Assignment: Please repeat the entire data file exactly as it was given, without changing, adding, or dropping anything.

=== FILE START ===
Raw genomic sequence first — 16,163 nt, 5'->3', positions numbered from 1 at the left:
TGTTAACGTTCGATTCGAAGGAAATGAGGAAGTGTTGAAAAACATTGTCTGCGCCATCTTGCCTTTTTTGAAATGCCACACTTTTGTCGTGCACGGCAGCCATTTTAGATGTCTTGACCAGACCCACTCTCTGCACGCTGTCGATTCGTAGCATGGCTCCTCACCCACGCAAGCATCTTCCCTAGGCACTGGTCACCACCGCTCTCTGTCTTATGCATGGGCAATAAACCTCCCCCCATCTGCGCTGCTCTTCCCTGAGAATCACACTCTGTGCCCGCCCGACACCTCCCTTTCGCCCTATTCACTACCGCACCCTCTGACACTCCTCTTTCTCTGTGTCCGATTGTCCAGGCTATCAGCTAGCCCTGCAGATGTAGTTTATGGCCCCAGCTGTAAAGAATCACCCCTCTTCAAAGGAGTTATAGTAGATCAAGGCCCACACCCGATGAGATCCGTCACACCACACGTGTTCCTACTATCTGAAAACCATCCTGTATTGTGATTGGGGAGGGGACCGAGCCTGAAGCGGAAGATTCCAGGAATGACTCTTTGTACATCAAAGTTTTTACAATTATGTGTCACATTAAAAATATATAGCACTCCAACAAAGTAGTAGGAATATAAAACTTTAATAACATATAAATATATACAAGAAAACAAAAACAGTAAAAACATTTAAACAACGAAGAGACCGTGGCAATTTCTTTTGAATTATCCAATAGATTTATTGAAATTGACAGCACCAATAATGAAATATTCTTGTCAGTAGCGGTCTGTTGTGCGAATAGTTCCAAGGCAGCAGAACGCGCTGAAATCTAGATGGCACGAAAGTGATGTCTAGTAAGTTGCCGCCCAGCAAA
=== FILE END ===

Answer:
Raw genomic sequence first — 16,163 nt, 5'->3', positions numbered from 1 at the left:
TGTTAACGTTCGATTCGAAGGAAATGAGGAAGTGTTGAAAAACATTGTCTGCGCCATCTTGCCTTTTTTGAAATGCCACACTTTTGTCGTGCACGGCAGCCATTTTAGATGTCTTGACCAGACCCACTCTCTGCACGCTGTCGATTCGTAGCATGGCTCCTCACCCACGCAAGCATCTTCCCTAGGCACTGGTCACCACCGCTCTCTGTCTTATGCATGGGCAATAAACCTCCCCCCATCTGCGCTGCTCTTCCCTGAGAATCACACTCTGTGCCCGCCCGACACCTCCCTTTCGCCCTATTCACTACCGCACCCTCTGACACTCCTCTTTCTCTGTGTCCGATTGTCCAGGCTATCAGCTAGCCCTGCAGATGTAGTTTATGGCCCCAGCTGTAAAGAATCACCCCTCTTCAAAGGAGTTATAGTAGATCAAGGCCCACACCCGATGAGATCCGTCACACCACACGTGTTCCTACTATCTGAAAACCATCCTGTATTGTGATTGGGGAGGGGACCGAGCCTGAAGCGGAAGATTCCAGGAATGACTCTTTGTACATCAAAGTTTTTACAATTATGTGTCACATTAAAAATATATAGCACTCCAACAAAGTAGTAGGAATATAAAACTTTAATAACATATAAATATATACAAGAAAACAAAAACAGTAAAAACATTTAAACAACGAAGAGACCGTGGCAATTTCTTTTGAATTATCCAATAGATTTATTGAAATTGACAGCACCAATAATGAAATATTCTTGTCAGTAGCGGTCTGTTGTGCGAATAGTTCCAAGGCAGCAGAACGCGCTGAAATCTAGATGGCACGAAAGTGATGTCTAGTAAGTTGCCGCCCAGCAAA